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Limit to Cardiomyocyte Hypertrophy in Right and Left Ventricles: Possible Precursors of Systolic Heart Failure | OMICS International
ISSN: 2157-7145
Journal of Forensic Research

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Limit to Cardiomyocyte Hypertrophy in Right and Left Ventricles: Possible Precursors of Systolic Heart Failure

Richard E Tracy*

Pathologist for Orleans Parish Forensic Center, LA, USA

*Corresponding Author:
Tracy RE
Pathologist for Orleans Parish Forensic Center
LA 70125, USA
Tel: 1-504-568-6072
E-mail: [email protected]

Received date: September 15, 2016; Accepted date: October 17, 2016; Published date: October 21, 2016

Citation: Tracy RE (2016) Limit to Cardiomyocyte Hypertrophy in Right and Left Ventricles: Possible Precursors of Systolic Heart Failure. J Forensic Res 7:345. doi:10.4172/2157-7145.1000345

Copyright: © 2016 Tracy RE. This is an open access article distributed under the terms of the Creative Commons Attribution License, which permits unrestricted use, distribution, and reproduction in any medium, provided the original author and source are credited.

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Cardiac myocytes respond to volume overload by undergoing hypertrophy in two phases: Proportionate increase in breadth and length and Continuation only of lengthening after the chamber dilates beyond a defined threshold. These responses have upper limits that are in need of explanation. Hearts were retrieved from 104 forensic autopsies. Myocyte breadths were measured in H&E-stained paraffin sections from LV and RV free walls. Mean myocyte lengths were calculated from chamber diameter and wall thickness (at full systole in these preparations) using a previously defined regression equation. Using body weight as an estimate for volume overload, myocyte breadth obeyed the expected two phase pattern. This pattern differed between ventricles in only one well defined way: the limiting mean breadths in the right and left respectively were 17.5 μm and 21.9 μm. Hence, in the RV it is not the attained size that imposed the limit on further hypertrophy of the mean myocyte because that attained size imposed no such limit in the LV. The behaviour of overworked myocytes is virtually identical in the two ventricles and it seems reasonable to propose that this identity should affect also the upper limit to size. Log normal distributions generally fit reasonably well in both RV and LV with no ceiling exerted upon the most enlarged cells, which further supports the lack of effect by attained size. A body of theory emerges which provisionally places a causal role for hypertrophy on the simple operation of geometry constrained by a fixed number of myocytes. The theory emerged without need to introduce any proposed contractile weakening. If this theory is confirmed by further observations using improved methodology then this conclusion would sharply constrain what subcellular mechanisms might mediate these events.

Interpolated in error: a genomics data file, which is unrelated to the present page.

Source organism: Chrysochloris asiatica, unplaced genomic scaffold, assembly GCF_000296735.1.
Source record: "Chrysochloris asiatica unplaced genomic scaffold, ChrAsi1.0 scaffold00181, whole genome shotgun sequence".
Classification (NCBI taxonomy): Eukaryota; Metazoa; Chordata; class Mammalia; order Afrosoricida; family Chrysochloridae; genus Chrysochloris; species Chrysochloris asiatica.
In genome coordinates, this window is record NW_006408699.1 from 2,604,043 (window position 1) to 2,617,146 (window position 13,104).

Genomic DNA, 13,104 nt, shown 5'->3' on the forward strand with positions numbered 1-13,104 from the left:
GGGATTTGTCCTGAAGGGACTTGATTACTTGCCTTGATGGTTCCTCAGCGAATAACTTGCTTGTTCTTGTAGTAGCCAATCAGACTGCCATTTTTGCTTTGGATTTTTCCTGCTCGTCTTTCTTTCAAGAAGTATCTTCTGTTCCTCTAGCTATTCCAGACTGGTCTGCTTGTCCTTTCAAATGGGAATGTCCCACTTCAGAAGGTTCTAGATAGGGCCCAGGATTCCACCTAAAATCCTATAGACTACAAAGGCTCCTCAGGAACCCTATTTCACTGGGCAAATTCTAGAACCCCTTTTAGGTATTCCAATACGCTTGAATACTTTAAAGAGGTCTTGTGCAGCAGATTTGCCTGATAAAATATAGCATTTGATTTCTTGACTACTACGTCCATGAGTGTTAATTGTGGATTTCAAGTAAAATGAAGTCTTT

Aging; Human; Hypertension; Obesity


LV: Left Ventricle; RV: Right Ventricle; LVDs: LV systolic chamber diameter in the high chordal plane (mm); s: Systolic; d: Diastolic; MyR: RV mean myocyte cross sectional breadth (μm); MyL: LV mean myocyte cross sectional breadth (μm); MFS: LV midwall fractional shortening during a heartbeat (%); SV: Stroke Volume (ml); Rs: Systolic chamber radius (mm); Rd: Diastolic chamber radius (mm).